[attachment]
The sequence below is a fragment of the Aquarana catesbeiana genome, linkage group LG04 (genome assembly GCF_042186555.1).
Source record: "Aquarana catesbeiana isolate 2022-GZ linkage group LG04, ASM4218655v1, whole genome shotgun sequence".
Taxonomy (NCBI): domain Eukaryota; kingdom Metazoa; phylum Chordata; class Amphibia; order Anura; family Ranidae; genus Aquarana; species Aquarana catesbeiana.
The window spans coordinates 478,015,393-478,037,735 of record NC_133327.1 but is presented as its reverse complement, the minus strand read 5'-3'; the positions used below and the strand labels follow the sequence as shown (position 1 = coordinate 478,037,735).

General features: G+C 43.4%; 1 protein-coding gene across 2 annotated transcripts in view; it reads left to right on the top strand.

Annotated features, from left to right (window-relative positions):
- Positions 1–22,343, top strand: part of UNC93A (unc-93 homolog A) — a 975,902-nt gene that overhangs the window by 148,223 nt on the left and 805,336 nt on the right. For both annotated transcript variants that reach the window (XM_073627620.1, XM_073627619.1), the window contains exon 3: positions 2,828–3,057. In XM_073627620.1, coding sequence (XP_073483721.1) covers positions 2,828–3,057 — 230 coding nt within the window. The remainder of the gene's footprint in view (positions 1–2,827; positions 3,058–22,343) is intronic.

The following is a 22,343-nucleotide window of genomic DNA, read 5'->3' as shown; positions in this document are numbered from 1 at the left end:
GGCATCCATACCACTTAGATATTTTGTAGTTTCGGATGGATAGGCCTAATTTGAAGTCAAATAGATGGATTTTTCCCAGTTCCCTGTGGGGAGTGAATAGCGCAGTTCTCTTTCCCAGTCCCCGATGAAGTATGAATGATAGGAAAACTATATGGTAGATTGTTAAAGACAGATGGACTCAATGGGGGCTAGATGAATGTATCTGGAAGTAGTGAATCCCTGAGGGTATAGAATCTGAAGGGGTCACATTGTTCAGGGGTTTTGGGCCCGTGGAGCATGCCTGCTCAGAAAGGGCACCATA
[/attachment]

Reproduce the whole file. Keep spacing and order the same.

The sequence below is a fragment of the Aquarana catesbeiana genome, linkage group LG04 (genome assembly GCF_042186555.1).
Source record: "Aquarana catesbeiana isolate 2022-GZ linkage group LG04, ASM4218655v1, whole genome shotgun sequence".
Taxonomy (NCBI): domain Eukaryota; kingdom Metazoa; phylum Chordata; class Amphibia; order Anura; family Ranidae; genus Aquarana; species Aquarana catesbeiana.
The window spans coordinates 478,015,393-478,037,735 of record NC_133327.1 but is presented as its reverse complement, the minus strand read 5'-3'; the positions used below and the strand labels follow the sequence as shown (position 1 = coordinate 478,037,735).

General features: G+C 43.4%; 1 protein-coding gene across 2 annotated transcripts in view; it reads left to right on the top strand.

Annotated features, from left to right (window-relative positions):
- Positions 1–22,343, top strand: part of UNC93A (unc-93 homolog A) — a 975,902-nt gene that overhangs the window by 148,223 nt on the left and 805,336 nt on the right. For both annotated transcript variants that reach the window (XM_073627620.1, XM_073627619.1), the window contains exon 3: positions 2,828–3,057. In XM_073627620.1, coding sequence (XP_073483721.1) covers positions 2,828–3,057 — 230 coding nt within the window. The remainder of the gene's footprint in view (positions 1–2,827; positions 3,058–22,343) is intronic.

The following is a 22,343-nucleotide window of genomic DNA, read 5'->3' as shown; positions in this document are numbered from 1 at the left end:
GGCATCCATACCACTTAGATATTTTGTAGTTTCGGATGGATAGGCCTAATTTGAAGTCAAATAGATGGATTTTTCCCAGTTCCCTGTGGGGAGTGAATAGCGCAGTTCTCTTTCCCAGTCCCCGATGAAGTATGAATGATAGGAAAACTATATGGTAGATTGTTAAAGACAGATGGACTCAATGGGGGCTAGATGAATGTATCTGGAAGTAGTGAATCCCTGAGGGTATAGAATCTGAAGGGGTCACATTGTTCAGGGGTTTTGGGCCCGTGGAGCATGCCTGCTCAGAAAGGGCACCATA